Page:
In my time, I’ve brewed a number of strong, hoppy American IPAs. Intensely citrusy hops, beloved by many brewers, present themselves in the forefront of a heady, heavy ale. After two or three, the effects are apparent: a general feeling of extreme relaxation, slurred speech, and unequivocal visions of splendor.
These beers can take you down quick……Which is why, as of late, I’ve become interested in session beers.
There is a wealth of knowledge on the interwebs about session beers, from the different styles, traditions, and strengths of said brews. Without going into great detail, I’ll give you my own definition of a session beer: “A beer that is low enough in alcohol for a person to be able to enjoy several in a single sitting without becoming overly inebriated.”
This leaves a lot of room for interpretation, but chief among the key words in this definition is “enjoy”. While I love a good 7.5% Imperial IPA, the high alcohol and aggressive hopping rates (hops, after all, have been used widely in traditional medicine as a sedative) of these beer can leave a person passed out on my couch faster than they’d care to be. I sometimes like to remember my entire drinking session, and too much of a good thing can ensure that doesn’t happen.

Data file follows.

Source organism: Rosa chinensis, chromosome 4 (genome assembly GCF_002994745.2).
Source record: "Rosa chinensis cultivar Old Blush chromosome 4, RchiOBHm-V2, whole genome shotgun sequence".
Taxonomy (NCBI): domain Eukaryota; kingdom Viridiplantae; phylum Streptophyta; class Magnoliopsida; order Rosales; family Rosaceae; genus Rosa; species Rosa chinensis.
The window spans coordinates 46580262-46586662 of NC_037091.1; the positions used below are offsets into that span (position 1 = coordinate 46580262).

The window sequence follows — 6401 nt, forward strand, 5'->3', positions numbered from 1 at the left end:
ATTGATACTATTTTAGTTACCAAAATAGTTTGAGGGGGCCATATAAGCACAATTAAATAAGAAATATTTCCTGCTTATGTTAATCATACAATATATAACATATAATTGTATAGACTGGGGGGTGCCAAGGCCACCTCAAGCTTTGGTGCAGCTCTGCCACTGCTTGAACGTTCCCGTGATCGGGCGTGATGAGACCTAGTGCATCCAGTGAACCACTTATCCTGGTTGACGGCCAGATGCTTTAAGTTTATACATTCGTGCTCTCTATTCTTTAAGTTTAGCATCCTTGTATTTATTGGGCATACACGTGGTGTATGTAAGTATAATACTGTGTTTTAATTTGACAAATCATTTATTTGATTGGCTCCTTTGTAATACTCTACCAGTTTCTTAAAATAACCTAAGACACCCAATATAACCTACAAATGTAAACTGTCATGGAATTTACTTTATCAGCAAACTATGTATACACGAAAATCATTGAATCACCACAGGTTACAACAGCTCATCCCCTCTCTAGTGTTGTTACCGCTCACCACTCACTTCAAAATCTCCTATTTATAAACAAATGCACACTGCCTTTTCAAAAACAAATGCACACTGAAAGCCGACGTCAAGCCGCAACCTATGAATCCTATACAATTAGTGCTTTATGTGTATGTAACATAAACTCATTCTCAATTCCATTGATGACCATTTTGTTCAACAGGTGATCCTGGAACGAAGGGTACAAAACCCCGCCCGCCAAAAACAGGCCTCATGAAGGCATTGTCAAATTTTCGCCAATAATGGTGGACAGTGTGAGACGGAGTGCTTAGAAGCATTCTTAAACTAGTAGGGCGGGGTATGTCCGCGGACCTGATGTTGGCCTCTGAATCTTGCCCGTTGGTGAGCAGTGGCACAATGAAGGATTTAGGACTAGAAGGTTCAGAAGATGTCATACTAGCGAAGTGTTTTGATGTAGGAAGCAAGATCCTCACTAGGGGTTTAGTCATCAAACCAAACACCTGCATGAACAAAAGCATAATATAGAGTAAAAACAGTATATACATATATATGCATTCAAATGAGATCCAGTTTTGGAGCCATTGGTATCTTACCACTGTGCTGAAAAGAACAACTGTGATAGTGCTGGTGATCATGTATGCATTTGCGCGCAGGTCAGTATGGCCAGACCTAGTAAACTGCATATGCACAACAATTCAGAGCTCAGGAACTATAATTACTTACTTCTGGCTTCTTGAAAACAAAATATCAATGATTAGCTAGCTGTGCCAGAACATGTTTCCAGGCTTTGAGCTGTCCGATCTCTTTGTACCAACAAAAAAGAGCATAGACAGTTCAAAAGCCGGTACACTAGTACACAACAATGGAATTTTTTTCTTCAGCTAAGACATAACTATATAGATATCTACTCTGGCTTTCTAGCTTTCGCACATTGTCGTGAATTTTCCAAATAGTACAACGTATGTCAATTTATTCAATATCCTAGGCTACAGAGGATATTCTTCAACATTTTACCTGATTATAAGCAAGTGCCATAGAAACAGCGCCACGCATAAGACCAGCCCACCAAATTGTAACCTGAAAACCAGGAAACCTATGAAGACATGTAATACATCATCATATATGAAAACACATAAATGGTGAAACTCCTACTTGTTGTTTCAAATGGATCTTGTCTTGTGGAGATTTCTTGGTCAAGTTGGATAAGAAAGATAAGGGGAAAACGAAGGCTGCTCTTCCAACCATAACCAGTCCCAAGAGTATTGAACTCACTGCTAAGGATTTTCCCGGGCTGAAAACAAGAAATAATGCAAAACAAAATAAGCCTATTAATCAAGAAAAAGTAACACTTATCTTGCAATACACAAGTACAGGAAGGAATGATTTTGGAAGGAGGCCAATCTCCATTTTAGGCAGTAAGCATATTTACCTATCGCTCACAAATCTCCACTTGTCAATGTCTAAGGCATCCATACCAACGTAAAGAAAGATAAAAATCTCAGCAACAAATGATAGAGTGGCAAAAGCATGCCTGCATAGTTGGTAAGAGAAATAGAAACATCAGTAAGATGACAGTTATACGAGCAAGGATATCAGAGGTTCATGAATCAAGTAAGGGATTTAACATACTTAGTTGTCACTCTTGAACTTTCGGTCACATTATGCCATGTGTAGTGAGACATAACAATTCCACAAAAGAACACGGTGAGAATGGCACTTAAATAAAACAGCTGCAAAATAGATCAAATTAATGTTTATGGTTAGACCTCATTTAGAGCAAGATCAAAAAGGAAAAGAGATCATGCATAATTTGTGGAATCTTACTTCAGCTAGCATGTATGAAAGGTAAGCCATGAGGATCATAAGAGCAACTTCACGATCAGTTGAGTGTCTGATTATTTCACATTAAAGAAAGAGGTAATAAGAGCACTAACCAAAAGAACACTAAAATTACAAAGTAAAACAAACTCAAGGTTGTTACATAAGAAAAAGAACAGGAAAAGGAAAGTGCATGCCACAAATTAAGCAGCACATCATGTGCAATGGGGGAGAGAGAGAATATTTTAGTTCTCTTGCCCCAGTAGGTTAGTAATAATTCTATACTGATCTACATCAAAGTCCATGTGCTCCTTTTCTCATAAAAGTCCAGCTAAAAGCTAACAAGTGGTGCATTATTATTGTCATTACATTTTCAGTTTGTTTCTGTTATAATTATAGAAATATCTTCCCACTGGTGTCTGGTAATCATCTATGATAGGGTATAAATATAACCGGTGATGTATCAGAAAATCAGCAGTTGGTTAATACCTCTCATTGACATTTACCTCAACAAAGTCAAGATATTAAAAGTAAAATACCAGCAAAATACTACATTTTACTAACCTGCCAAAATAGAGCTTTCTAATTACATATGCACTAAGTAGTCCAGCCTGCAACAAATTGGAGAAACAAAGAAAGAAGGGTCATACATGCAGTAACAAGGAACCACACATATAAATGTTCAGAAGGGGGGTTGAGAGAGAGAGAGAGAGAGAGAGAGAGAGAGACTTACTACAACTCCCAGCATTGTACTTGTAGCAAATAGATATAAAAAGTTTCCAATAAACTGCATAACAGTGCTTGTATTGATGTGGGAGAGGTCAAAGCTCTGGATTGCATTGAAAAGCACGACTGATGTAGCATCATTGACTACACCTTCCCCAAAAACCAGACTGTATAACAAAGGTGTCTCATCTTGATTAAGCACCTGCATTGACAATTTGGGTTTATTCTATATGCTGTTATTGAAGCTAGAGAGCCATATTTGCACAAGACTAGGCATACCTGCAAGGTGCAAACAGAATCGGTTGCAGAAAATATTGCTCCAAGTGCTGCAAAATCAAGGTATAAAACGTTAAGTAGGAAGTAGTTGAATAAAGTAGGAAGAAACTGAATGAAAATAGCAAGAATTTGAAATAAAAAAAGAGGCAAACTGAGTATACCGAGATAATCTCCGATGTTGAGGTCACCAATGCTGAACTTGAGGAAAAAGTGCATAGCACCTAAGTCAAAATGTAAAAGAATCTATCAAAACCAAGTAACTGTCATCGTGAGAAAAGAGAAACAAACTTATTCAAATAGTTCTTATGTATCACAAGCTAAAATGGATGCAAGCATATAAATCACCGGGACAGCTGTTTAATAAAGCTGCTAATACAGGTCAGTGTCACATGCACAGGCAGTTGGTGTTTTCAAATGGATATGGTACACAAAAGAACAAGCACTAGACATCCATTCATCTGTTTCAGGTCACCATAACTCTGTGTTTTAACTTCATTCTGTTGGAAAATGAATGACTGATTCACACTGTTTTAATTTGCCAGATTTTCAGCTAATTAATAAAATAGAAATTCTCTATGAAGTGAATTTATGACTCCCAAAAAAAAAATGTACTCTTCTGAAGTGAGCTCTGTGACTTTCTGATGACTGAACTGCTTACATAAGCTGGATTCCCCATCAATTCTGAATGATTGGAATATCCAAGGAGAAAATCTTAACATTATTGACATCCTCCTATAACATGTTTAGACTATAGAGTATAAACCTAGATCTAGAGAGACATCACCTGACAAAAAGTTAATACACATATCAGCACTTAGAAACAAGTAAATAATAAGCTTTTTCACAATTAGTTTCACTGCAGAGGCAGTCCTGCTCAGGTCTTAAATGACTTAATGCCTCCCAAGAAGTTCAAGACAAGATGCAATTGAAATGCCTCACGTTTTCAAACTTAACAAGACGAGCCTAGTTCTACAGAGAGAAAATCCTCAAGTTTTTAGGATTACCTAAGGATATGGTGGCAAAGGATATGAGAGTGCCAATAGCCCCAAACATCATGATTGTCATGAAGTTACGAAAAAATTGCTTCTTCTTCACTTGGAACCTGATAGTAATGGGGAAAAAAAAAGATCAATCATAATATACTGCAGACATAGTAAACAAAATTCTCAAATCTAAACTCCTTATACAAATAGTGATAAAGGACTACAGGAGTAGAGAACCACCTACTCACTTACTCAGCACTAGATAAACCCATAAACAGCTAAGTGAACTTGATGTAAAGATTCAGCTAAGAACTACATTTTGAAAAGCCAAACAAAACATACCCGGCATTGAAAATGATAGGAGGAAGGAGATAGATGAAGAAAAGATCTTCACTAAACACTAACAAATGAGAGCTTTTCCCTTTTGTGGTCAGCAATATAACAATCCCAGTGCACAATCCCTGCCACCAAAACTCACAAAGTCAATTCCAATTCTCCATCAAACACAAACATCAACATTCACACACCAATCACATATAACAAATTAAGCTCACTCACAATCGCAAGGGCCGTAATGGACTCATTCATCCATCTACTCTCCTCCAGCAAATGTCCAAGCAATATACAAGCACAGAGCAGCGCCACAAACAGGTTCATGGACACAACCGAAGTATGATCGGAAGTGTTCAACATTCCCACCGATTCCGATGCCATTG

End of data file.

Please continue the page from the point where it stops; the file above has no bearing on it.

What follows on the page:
There are several types of session beers that can be enjoyed throughout an evening, or perhaps an afternoon (summer is right around the corner!) without losing your wits. On tap at my house is The Magical Mild Tour, an amber-colored English Mild that tops out at 4.5% ABV. Dry yet complex, it goes down easily and won’t knock you to the floor like Mike Tyson (speaking of Mike Tyson).
John, Great Fermentation’s fabulous brewing princess, has just finished brewing twenty gallons of 12 Penny Scottish Ale, a collaboration with Flat 12 Bierworks. It is a wonderfully sessionable brew, which is delicious and quaffable. Look for it on our kegerator soon!
Two more session GFI beers come to mind as well: Wild Child Mild, a mild brown ale which features a range of specialty malts, and our Lawnmower beer, which is light, crisp, and refreshing.
Session beers can be very easy to brew, but surprisingly tough to perfect. The results, however, are well worth it. You may even be able to write a blog post while enjoying several rounds of a quite sessionable beer that you brewed yourself.